The World Health Organisation (WHO) regards hunger as the gravest single threat to the world’s public health. This should come as no surprise to those who have read the 2008 Lancet Series on maternal and child undernutrition, which estimates that 3.5 million children under 5 years are dying annually due to hunger related causes (1-5). It is a sad fact that although these deaths are largely preventable, nutrition still remains a severely neglected issue on the global health agenda. Norman Borlaug once described the existence of a “forgotten world – where people live in poverty, with hunger as a constant companion and fear of famine as a continual menace.” At this defining moment in the fight for social justice these children must not be forgotten and this issue cannot be ignored.

It is thought that 178 million children under 5 years are stunted (see box) and 80% of them live in just 20 countries predominantly located in south-central Asia and sub-Saharan Africa (1). India alone is home to 61 million, which is 51% of all Indian children under 5 years. Globally, 112 million children are underweight and 55 million are wasted, of whom 19 million suffer from severe acute malnutrition (SAM). The sheer magnitude of this crisis must not be underestimated. Maternal and child undernutrition is the underlying cause of 35% of the disease burden in children of this age group and 11% of the total global disability adjusted life years (DALYs) (1). It is now clear that a critical window exists in a child’s life, from conception to 2 years of age, where inadequate nutrition causes irreparable damage and leads to serious long-term consequences (2). Stunting and severe wasting in the first two years of life have been shown to permanently impair an individual’s growth and cognitive development. They are associated with reduced educational achievements, increased risk of chronic disease and diminished economic potential in later life (2). In fact, an excellent predictor of future capital is a child’s height-for-age at 2 years of age. Childhood undernutrition can have significant repercussions for the health of coming generations as well as the future economic capacity of these burdened nations. Therefore, all those involved in the fight against hunger should recognise that investment in this crucial period of a child’s life is vital. It will have immeasurable benefits for that individual as well as their country.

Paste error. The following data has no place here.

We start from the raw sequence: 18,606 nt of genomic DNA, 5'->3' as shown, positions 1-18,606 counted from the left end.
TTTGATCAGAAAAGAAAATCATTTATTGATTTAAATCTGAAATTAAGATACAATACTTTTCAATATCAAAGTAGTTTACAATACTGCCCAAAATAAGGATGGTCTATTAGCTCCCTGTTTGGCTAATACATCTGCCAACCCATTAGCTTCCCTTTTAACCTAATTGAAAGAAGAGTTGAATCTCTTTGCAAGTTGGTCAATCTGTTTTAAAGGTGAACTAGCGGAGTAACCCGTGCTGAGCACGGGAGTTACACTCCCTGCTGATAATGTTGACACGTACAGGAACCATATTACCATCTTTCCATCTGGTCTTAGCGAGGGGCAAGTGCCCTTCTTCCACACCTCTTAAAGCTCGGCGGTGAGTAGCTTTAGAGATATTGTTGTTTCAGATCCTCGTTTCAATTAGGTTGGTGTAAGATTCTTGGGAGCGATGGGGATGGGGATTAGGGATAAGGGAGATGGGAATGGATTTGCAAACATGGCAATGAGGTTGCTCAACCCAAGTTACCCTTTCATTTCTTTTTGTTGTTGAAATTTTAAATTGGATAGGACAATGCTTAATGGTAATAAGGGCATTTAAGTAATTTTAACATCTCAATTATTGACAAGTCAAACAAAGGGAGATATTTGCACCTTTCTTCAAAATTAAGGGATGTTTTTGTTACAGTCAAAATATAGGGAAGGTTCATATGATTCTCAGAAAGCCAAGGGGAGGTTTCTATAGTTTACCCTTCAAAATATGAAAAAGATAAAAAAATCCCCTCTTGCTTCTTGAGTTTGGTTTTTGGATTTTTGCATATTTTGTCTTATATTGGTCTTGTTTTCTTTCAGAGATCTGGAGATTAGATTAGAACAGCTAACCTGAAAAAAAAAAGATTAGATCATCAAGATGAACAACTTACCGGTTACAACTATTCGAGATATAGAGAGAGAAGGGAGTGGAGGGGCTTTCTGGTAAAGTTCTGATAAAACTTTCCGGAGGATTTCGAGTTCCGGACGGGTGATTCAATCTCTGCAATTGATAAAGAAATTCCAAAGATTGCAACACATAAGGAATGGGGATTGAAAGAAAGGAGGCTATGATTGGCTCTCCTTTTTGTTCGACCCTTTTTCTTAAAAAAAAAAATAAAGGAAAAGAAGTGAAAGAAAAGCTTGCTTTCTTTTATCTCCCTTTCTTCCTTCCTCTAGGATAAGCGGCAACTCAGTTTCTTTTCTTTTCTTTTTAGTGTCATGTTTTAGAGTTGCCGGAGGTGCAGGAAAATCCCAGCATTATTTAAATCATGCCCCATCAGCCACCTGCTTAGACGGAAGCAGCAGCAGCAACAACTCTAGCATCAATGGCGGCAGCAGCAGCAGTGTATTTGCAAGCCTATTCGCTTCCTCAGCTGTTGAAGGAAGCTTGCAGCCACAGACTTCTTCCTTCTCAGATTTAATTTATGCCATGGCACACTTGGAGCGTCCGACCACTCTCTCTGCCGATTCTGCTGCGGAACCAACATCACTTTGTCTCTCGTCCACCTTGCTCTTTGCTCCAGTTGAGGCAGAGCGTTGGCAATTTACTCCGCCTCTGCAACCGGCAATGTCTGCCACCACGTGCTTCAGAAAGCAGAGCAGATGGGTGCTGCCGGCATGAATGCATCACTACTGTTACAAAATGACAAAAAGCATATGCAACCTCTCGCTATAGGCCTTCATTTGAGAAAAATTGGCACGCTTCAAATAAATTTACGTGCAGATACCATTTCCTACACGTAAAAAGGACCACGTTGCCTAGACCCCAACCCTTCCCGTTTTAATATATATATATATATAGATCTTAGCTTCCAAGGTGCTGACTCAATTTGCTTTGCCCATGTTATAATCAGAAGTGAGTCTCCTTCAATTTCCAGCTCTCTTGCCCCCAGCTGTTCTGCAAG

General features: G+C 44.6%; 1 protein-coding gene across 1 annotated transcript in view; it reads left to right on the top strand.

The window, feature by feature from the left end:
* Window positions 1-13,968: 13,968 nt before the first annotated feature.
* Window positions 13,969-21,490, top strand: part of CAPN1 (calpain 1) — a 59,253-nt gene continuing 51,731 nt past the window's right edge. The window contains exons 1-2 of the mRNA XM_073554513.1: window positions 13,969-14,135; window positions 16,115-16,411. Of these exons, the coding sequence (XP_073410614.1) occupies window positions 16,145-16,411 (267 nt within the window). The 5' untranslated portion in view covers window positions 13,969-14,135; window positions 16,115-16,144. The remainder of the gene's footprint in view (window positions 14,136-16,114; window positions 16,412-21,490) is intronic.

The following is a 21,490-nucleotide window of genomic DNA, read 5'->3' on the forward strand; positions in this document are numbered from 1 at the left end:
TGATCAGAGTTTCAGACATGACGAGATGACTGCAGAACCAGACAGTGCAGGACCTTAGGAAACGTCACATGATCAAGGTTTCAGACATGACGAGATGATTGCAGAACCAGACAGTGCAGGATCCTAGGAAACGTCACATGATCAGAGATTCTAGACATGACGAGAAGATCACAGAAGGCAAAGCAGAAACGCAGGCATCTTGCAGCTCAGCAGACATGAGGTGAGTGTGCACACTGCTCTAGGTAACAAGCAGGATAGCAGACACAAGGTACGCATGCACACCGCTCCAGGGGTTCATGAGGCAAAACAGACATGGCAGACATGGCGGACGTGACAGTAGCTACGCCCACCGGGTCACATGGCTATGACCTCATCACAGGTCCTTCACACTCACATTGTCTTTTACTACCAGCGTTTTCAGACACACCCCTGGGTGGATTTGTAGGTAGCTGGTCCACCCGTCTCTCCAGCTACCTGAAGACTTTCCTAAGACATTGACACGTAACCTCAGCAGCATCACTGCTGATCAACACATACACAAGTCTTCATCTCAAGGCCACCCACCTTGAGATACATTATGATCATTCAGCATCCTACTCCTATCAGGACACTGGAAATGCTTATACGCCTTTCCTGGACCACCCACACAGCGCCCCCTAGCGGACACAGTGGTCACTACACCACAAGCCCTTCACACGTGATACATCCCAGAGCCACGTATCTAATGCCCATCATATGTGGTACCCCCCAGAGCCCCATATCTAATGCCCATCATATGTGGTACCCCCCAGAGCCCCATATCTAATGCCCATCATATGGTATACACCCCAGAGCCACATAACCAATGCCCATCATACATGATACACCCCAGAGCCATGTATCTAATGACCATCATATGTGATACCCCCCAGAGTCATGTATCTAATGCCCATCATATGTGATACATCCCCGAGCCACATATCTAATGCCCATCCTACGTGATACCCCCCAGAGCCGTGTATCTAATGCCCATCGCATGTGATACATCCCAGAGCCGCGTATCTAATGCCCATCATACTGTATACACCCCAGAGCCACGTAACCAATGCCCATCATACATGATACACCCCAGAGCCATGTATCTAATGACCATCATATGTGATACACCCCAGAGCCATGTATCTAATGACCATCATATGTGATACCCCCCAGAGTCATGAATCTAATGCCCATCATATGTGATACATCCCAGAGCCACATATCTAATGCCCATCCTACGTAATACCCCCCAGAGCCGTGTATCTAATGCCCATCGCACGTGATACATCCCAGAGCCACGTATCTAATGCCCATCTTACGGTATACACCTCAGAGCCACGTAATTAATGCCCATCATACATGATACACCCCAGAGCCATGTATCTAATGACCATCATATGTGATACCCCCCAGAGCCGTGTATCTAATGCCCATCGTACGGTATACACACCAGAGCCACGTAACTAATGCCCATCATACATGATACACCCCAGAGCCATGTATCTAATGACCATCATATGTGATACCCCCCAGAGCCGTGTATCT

WHO Defined Indices for Assessing a Child’s Nutritional Status

Stunting – Defined as a height-for-age measurement 2 standard deviations (sd) below the reference median and it primarily reflects chronic undernutrition.

Wasting – Defined as a weight-for-height measurement 2sd below the reference median and it primarily reflects acute malnutrition.

Severe Acute Malnutrition – Defined as a weight-for-height measurement 3sd below the reference median and it is used to determine those in need of urgent life-saving therapy.

Underweight – Defined as a weight-for-age measurement 2sd below the reference median and it is a result of acute and/or chronic malnutrition